I thought retirement from teaching would be heavenly, a leisurely second cup of coffee, no need to hurry to dress, rush out the door. Fall used to be a time for beginnings, the beginning of a new school year, learning all about my new students, designing new lessons. It isn’t as if I have little to do. There are my horses to care for, a garden to tend, dogs to walk, cats to cuddle and the usual mundane chores. And, yet that first fall at home seemed more like a time of endings, of decay, of less light. I felt a pang of regret as I questioned if my life, outside of the classroom, had as much meaning. I also sensed that I needed a horizon, if not intellectually, then physically. So, weather permitting, I took to riding my stocky Morgan, Blacker, down a local natural beauty road.
From atop Blacker I saw a small herd of deer pacing the tree line, their white tails flagging the sky. I thought of women in an old newsreel, waving their hankies at the train carrying boys and men off to war. I looked around, up, down, and saw the fuss; in the dappled light between poplar and a thicket of insinuate vines, a young buck was tangled in barbed-wire fencing, his head and front legs on one side, the rest of him on the other. He was posing for the guillotine.
I dismounted, tied my horse’s reins to a low branch, urged him, “Easy, easy.” His snort defiant, but he obeyed.
The skittering beneath the fallen leaves and the whoosh-whoosh of wings up and away reminded me that I was the interloper. A lone Turkey Vulture sat hunched in a nearby tree, its viscous head and ready talons served as a dark prophesy.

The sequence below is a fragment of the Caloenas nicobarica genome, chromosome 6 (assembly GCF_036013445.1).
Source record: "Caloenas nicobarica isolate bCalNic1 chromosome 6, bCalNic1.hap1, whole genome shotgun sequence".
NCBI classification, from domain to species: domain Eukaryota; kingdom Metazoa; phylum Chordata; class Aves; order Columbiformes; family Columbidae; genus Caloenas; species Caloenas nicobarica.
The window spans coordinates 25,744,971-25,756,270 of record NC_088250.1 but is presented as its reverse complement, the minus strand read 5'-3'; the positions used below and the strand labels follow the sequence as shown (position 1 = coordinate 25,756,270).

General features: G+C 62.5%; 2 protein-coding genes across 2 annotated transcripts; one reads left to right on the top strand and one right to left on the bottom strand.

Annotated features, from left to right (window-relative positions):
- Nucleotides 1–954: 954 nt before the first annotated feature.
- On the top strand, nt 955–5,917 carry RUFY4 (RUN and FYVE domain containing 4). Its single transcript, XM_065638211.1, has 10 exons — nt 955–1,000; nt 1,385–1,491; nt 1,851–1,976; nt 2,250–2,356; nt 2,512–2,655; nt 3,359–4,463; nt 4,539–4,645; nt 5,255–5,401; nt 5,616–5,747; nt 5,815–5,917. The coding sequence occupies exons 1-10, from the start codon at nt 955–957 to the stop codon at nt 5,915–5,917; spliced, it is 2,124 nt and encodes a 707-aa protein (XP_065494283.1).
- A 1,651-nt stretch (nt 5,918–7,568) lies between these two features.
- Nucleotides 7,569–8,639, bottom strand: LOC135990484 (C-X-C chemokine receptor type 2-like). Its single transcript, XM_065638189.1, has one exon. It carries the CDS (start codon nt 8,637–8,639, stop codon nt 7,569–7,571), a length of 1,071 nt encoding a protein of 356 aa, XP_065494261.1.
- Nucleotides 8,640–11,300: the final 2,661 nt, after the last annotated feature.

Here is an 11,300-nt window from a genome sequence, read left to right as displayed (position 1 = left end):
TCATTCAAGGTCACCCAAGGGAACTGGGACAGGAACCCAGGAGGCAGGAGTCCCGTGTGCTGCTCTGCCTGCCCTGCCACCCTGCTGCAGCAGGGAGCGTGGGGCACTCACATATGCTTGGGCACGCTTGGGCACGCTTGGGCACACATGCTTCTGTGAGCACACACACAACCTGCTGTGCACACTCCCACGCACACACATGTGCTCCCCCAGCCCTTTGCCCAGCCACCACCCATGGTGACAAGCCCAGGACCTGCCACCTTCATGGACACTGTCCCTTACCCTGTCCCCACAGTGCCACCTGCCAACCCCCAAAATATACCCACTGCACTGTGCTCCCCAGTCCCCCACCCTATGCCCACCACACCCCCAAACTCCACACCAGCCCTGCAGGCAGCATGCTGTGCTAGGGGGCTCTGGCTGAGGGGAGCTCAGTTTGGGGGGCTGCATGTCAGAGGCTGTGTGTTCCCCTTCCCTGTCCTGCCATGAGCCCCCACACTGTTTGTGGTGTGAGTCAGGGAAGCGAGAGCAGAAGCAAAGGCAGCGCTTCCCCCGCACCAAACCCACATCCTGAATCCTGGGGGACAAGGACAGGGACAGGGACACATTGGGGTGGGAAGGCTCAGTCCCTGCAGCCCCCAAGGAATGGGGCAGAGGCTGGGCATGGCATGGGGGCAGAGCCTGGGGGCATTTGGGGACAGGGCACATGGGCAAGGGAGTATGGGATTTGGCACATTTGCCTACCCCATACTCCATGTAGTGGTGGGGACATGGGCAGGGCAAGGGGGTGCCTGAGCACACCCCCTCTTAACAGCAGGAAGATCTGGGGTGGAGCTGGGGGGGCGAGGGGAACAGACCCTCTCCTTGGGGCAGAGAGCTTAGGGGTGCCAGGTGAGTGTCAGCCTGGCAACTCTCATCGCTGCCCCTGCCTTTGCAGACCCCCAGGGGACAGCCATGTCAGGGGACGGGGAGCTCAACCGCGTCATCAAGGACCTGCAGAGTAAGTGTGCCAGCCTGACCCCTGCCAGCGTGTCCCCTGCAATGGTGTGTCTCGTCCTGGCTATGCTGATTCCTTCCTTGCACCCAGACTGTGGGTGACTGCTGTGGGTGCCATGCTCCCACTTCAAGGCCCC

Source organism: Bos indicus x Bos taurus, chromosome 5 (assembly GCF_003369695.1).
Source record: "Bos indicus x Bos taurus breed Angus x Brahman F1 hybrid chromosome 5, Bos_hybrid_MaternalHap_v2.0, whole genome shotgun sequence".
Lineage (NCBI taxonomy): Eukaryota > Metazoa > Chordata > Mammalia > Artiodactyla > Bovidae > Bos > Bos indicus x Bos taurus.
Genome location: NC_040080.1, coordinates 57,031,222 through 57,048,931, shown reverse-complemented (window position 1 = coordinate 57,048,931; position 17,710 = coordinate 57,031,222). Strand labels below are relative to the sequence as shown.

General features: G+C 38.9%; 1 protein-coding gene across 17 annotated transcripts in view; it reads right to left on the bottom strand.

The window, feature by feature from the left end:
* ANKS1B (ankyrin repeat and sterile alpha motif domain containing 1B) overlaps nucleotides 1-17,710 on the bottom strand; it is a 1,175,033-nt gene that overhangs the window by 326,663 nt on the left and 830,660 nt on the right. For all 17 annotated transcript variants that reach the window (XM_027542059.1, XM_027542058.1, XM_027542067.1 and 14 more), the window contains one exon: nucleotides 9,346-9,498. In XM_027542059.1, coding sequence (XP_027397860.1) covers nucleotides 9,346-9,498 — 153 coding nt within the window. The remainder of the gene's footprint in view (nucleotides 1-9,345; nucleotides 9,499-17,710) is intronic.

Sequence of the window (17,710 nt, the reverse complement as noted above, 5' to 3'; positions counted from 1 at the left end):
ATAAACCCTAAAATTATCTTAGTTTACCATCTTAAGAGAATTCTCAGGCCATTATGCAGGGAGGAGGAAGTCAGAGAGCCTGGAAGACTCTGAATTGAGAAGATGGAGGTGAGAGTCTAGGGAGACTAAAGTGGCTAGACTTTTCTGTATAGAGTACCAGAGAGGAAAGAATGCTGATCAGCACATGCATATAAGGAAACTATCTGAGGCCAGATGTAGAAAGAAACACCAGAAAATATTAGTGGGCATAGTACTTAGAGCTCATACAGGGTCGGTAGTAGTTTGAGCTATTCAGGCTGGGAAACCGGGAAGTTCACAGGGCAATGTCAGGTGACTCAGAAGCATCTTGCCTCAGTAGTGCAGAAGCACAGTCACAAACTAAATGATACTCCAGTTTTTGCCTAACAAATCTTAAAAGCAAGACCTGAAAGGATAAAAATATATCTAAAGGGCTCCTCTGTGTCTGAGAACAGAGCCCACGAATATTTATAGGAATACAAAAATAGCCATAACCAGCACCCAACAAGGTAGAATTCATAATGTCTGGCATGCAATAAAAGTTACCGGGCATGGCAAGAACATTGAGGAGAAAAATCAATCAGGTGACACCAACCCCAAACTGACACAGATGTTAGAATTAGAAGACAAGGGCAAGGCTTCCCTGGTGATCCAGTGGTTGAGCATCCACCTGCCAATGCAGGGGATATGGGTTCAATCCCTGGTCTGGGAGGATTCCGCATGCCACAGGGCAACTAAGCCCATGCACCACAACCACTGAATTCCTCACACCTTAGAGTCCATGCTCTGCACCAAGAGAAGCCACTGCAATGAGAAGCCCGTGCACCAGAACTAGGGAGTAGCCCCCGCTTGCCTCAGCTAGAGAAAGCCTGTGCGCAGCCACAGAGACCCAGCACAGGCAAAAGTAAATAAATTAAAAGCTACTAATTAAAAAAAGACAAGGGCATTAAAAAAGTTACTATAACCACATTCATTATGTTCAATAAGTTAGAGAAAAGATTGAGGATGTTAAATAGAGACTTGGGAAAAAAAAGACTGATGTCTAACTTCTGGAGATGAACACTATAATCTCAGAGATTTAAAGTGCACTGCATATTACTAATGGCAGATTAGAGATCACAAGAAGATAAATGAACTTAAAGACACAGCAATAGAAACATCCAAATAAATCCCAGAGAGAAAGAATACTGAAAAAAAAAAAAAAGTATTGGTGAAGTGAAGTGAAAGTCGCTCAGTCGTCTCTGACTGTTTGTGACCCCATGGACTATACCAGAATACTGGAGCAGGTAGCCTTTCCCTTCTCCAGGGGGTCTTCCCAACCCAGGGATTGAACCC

My horse shifted his weight; his ears were radar, locked on. Again, I pleaded, “Steady we need to help,” my words soft but insistent. I moved toward the skewed angles of the captive, squatted and reached with gloved hands, pulled the yoke of menacing wire open, leaned back quickly to avoid the frantic scramble that second changes give.
Oddly, there was no scramble. First the young buck moved his head and legs back, back and up. Then, with a flick-flick of tail, perhaps a sentient code meant for the waiting herd, he quivered all over before collecting himself. I kept my eyes on him, marveled at the budding of horns above his chiseled brow. I thought that perhaps I might glimpse him years from now, the full weight and majesty of adult antlers branching toward sky. Still, I knew that my thoughts had little to do with him. He was young, alive, and living in his endless now.
Finally, he turned and leapt up and away with a grace so singular that it was dream.
As I mounted my horse and signaled him to trot off, the hazy words of a long-dead poet came to mind. A poem about fields of grass, of longing, of time passing. I resented that my mind had taken me to words on a page. Oddly, there was comfort in this recrimination, in the sudden awareness that neither I or the poet, could truly know the autonomy of the natural world. With this realization came a desire to abandon the incessant weaving and whittling of the joys and sorrows, even the questions that define my life. With this new awareness came the understanding that the search for meaning beyond the instant is the ultimate snare.
Gloria Nixon-John has published poetry, fiction, essays and pedagogical articles and chapters in small and mainstream presses. Her novel, The Killing Jar, is the story of one of the youngest Americans to serve on death row— published in 2012 and her Memoir, Learning From Lady Chatterley, written in narrative verse, was published in 2015. Gloria lives with her horses, dogs, cats and husband, Mike in Oxford, Michigan where they are also visited by abundant wildlife.